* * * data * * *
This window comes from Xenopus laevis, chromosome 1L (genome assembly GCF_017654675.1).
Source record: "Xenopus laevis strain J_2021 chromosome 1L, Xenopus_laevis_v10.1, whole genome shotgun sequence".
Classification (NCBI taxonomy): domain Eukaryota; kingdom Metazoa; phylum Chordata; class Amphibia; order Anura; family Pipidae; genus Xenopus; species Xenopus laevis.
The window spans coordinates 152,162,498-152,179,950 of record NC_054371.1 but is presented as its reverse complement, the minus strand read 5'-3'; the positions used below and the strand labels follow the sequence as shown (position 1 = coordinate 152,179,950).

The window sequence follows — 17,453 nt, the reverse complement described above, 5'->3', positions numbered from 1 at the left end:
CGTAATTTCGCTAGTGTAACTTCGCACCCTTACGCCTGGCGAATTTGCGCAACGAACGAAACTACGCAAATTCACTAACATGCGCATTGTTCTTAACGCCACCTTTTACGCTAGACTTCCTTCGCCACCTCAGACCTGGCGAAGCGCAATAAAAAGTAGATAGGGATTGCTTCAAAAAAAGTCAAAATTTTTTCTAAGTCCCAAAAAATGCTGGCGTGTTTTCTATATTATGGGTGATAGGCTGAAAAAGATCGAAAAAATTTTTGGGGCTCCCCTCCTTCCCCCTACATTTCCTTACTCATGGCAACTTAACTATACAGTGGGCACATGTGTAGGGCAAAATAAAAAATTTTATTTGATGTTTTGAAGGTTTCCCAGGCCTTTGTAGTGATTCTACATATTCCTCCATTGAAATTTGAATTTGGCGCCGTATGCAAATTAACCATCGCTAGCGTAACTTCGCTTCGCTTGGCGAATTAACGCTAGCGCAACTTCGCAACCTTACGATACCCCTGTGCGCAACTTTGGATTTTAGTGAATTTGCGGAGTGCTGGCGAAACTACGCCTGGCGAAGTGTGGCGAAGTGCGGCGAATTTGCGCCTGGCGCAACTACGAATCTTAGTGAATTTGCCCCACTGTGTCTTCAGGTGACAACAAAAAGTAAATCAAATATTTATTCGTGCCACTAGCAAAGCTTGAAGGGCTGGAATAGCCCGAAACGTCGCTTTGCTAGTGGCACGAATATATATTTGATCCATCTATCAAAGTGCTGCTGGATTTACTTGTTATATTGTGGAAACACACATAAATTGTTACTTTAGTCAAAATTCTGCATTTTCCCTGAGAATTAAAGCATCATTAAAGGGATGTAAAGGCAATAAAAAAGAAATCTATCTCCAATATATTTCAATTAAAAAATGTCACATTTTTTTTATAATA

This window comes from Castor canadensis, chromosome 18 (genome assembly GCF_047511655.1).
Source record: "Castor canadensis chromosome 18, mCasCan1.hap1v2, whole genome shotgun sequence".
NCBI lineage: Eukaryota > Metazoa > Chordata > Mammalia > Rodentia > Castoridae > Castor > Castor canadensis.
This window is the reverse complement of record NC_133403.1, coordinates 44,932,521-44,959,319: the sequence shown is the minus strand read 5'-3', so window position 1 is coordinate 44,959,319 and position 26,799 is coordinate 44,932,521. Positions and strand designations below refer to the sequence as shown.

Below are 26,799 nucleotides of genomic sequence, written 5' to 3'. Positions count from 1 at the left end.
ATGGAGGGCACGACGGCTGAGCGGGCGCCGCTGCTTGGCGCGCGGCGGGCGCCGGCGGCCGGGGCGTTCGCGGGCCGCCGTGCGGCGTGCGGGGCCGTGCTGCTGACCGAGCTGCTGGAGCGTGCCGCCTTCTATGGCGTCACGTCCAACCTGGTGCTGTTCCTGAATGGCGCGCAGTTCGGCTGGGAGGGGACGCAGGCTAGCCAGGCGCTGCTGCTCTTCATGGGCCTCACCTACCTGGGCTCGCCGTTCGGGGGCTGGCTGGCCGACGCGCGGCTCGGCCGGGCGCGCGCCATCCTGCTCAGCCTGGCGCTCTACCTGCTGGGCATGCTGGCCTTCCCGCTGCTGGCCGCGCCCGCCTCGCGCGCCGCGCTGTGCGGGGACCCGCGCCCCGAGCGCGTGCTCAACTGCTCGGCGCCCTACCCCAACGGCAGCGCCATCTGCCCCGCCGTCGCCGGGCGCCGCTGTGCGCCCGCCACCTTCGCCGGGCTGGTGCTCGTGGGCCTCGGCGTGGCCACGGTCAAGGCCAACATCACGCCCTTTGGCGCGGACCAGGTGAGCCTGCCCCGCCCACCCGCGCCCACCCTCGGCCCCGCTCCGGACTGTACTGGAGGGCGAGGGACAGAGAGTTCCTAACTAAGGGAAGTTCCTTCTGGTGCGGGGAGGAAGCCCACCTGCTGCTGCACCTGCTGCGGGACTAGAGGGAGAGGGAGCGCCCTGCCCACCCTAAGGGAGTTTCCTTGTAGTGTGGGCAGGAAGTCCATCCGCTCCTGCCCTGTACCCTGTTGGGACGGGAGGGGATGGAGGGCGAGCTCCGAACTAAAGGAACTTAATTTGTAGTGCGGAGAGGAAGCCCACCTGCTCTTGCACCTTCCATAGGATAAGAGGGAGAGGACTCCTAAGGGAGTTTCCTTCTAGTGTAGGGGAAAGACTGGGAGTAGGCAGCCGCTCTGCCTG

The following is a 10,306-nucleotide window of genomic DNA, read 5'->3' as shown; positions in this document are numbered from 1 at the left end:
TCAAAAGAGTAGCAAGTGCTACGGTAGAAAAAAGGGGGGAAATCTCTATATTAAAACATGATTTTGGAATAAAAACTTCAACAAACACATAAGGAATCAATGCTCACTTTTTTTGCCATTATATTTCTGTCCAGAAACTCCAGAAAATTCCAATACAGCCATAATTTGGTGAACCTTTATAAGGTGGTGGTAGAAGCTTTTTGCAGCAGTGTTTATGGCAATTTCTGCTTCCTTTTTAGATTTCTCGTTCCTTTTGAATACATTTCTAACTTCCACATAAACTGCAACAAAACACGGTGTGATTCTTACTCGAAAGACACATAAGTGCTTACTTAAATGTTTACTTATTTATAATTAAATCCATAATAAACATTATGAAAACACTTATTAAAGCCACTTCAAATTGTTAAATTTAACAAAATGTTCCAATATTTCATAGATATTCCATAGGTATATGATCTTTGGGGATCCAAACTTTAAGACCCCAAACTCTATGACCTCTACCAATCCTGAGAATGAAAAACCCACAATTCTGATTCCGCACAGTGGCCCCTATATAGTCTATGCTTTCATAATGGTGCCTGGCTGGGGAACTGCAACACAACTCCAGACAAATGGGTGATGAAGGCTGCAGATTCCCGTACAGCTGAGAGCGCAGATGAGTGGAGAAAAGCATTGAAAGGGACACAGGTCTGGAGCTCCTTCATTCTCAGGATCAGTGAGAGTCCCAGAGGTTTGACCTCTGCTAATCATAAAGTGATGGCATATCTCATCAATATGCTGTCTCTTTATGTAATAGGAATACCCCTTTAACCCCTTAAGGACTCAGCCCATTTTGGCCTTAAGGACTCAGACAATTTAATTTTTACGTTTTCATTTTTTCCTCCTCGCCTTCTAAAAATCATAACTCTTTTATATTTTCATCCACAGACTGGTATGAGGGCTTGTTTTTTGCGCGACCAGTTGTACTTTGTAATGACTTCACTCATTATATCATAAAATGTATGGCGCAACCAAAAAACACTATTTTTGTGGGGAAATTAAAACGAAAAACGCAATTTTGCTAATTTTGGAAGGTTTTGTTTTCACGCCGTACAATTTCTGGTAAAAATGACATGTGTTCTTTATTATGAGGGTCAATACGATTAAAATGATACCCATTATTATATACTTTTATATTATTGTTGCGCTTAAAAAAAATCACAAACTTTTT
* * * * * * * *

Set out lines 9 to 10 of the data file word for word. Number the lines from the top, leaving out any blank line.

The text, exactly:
NCBI lineage: Eukaryota > Metazoa > Chordata > Mammalia > Rodentia > Castoridae > Castor > Castor canadensis.
This window is the reverse complement of record NC_133403.1, coordinates 44,932,521-44,959,319: the sequence shown is the minus strand read 5'-3', so window position 1 is coordinate 44,959,319 and position 26,799 is coordinate 44,932,521. Positions and strand designations below refer to the sequence as shown.